Chapter 10. Gulf coast of Mexico
© Bert & Shari Frenz, 2005 All rights reserved.
(Shari) Today goes by so quickly. It is one of those free days where Bert and I sleep a little later, (6:30, Ha!) and get caught up on all those things that pile up. Still we do not have time to wash the car and Van says it is disgraceful. Today really has been picking-on-Shari day. Bob B. gives me a hard time about the spreadsheet. I tell him that it is his spreadsheet for goodness sake. He says he knows the spreadsheet is great, but it is operator error he is concerned about. He goes over the columns in exaggerated detail, but does not find anything wrong. So there! I seem to be the straight man for Tom’s jokes. I can’t tell you how often he catches me. I am just so gullible you’d think I’d learn. He says some innocuous comment that is not even a question. Then I have to ask him to explain himself. Whammy, he’s got me. They are so funny at the time, but I can’t remember any of the puns to write down. Oh, here is one. He and Charlu took their bikes to the ruins today and Tom said he didn’t even sell anything. I asked, what are you selling because I didn’t remember him trying to sell anything. He said they pedaled and pedaled but did not sell anything. Get it? Ha, Ha! And that was a good one. Van on the other hand always has a kind of mischievous smile on his face. Today he was onto our car. It is really filthy but we have not had time to wash it. Van says I need to take more pride in it and that I am not doing a good job at being a role model. He wants to get up at 5 AM tomorrow to help me wash it. Yah, right! At 4 Bert and I go to the store to pick up my 11 chickens. Yesterday, I ordered in Spanish, “11, chicken, tomorrow, 4 PM” from a young lady than knew no English and I did not understand half of the words she rattled off. Today, I am concerned when I get to the counter and only see one chicken. I do not know whom I talked to so I go up to the counter and ask about “Once pollo.” Fast Spanish. I repeat “Once pollo” again. Fast Spanish with a finger pointing. I repeat “Once pollo” with my hands out motioning to give them to me. Fast Spanish with a finger pointing in another direction. I walk in that direction and sure enough someone else is weighting the chickens. I get my 11 chickens, pick up some salsa, refried beans, vegetables and flan for dinner tonight using the refund money from our no-chicken lunch in Dangriga. At 5:30 we all gather at the palapa for dinner. It is a wonderful time. Cindy has made the most delicious potatoes whose recipe just everybody wants. She and Bob also brought some Bailey’s Irish Cream to share. All the comforts of home! Just about everybody thanks me for arranging this dinner so the group must have had a good time. I know I did.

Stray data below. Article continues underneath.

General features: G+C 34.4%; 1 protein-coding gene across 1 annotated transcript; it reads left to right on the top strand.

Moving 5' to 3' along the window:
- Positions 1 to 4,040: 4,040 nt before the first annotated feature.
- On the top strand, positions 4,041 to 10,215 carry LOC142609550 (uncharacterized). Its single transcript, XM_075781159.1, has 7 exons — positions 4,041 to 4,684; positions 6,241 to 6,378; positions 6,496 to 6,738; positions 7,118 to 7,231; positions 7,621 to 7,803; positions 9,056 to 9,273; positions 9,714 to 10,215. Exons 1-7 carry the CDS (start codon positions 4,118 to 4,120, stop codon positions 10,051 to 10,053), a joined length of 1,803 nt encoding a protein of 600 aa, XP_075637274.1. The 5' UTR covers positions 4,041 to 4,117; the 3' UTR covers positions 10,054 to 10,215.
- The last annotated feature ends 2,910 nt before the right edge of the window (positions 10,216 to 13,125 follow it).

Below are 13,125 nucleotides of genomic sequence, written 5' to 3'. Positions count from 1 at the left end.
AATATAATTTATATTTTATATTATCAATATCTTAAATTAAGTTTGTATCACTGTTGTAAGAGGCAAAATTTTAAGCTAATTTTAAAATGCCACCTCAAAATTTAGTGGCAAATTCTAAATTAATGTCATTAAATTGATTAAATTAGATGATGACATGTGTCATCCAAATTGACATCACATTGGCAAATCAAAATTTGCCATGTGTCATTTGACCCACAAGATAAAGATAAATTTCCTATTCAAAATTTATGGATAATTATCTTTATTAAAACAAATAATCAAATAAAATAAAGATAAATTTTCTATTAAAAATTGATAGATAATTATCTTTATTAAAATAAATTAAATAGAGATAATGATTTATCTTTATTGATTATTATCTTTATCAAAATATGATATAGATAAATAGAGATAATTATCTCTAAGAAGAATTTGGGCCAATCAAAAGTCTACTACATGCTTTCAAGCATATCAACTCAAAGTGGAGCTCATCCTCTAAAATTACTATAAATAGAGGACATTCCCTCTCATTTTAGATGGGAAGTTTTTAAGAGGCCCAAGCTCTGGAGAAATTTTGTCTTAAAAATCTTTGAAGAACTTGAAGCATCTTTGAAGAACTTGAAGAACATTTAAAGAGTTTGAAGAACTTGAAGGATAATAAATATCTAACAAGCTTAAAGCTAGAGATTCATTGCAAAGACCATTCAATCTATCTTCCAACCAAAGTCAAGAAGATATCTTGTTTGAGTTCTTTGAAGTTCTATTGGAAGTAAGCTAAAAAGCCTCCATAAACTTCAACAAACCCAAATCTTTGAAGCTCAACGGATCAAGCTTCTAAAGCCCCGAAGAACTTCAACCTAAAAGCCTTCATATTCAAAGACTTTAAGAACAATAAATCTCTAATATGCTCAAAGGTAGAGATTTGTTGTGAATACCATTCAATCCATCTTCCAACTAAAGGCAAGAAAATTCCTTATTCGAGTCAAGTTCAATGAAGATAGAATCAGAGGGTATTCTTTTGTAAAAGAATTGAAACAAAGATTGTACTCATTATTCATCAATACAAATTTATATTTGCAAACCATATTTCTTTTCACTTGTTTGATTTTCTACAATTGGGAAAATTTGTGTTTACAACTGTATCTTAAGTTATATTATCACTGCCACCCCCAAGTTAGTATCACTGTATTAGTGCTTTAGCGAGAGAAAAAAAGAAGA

(Bert) We’ve been running such an active schedule filled with fun things to do, I’m looking forward to today to slow the pace and catch up with journal writing and bird sighting entries. Of course, Shari has added a few housekeeping “suggestions” to my list, yet it still is a relaxing day. I send out a week’s worth of journals in a day and process some of the hundreds of photos I’ve taken. The bird count as of our exit from Belize now stands at 537 species, including 321 in Belize alone. I’ve no sooner printed copies of the cumulative checklist than Cindy knocks on the door to tell me about the birds they found at Oxtankah. She and Ron watched a large flock of Black-throated (Yucatan) Bobwhites. I thought these quail resided mostly at the northern tip of the Yucatán peninsula, where I’ve seen them. According to Howell’s maps, there is a disjoint population in part of Belize, but a sighting here at Chetumal seems strange. Cindy and I check Jones’s Belize book and see that his range map shows the species right up to the northern border, so he undoubtedly had newer information than Howell and today’s sighting is not as strange as it first appeared. Nonetheless, that puts the total species now at 538.